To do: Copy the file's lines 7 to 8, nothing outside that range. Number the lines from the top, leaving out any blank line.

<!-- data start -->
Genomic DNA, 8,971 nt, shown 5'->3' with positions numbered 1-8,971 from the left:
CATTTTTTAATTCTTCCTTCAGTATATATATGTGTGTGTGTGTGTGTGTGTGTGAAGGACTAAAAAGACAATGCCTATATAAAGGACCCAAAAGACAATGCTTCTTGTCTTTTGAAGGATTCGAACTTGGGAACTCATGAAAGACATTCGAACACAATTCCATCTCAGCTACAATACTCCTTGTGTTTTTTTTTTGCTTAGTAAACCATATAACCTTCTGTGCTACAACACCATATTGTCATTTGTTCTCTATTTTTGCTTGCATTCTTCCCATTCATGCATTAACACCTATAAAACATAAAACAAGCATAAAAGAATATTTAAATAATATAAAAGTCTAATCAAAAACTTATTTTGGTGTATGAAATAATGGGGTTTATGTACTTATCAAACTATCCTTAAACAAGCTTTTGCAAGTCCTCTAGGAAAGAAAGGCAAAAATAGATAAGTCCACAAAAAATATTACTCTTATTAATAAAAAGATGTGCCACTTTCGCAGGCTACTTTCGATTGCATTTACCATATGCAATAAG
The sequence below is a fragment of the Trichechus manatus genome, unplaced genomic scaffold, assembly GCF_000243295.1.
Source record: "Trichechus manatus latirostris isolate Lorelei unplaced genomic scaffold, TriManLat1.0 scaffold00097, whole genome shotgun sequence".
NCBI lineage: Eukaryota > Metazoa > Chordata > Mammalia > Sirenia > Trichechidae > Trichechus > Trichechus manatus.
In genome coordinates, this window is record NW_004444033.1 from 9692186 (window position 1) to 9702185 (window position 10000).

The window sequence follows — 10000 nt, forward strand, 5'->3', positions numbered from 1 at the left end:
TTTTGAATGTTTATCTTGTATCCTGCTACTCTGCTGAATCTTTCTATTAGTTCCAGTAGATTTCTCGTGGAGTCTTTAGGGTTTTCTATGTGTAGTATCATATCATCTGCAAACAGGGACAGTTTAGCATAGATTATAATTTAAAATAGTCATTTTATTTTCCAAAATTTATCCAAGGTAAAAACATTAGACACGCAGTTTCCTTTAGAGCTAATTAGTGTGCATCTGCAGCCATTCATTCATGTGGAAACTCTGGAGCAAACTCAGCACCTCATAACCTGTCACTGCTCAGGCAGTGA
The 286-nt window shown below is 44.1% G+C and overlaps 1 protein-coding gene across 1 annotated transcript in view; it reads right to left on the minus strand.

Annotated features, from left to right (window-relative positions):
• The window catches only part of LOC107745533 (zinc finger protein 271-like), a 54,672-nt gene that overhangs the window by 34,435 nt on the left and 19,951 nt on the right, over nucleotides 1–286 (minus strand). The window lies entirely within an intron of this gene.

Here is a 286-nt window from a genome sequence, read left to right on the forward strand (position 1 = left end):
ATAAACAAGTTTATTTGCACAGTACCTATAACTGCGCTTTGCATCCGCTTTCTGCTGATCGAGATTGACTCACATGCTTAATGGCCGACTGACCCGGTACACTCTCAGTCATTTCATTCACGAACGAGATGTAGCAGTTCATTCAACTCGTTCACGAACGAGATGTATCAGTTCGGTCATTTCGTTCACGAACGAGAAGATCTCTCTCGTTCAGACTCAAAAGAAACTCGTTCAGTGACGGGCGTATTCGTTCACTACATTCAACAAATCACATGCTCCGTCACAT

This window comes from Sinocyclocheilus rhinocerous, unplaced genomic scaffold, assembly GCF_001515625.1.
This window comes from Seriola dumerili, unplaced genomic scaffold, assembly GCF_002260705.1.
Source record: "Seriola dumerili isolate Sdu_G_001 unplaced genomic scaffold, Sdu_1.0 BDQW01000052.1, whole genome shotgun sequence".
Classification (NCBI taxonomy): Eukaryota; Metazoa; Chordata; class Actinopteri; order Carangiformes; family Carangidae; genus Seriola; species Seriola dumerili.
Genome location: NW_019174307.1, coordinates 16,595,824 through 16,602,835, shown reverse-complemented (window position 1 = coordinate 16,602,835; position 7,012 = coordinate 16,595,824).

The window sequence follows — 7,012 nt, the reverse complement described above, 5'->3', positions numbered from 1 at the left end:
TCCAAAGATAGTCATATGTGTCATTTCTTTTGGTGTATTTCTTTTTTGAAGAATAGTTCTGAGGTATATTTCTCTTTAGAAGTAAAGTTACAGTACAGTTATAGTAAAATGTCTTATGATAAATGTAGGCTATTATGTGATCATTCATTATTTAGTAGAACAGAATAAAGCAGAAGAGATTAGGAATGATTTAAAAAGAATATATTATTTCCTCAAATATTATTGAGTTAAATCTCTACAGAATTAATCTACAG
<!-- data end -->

The window sequence follows — 10000 nt, forward strand, 5'->3', positions numbered from 1 at the left end:
TTTTGAATGTTTATCTTGTATCCTGCTACTCTGCTGAATCTTTCTATTAGTTCCAGTAGATTTCTCGTGGAGTCTTTAGGGTTTTCTATGTGTAGTATCATATCATCTGCAAACAGGGACAGTTTAGCATAGATTATAATTTAAAATAGTCATTTTATTTTCCAAAATTTATCCAAGGTAAAAACATTAGACACGCAGTTTCCTTTAGAGCTAATTAGTGTGCATCTGCAGCCATTCATTCATGTGGAAACTCTGGAGCAAACTCAGCACCTCATAACCTGTCACTGCTCAGGCAGTGA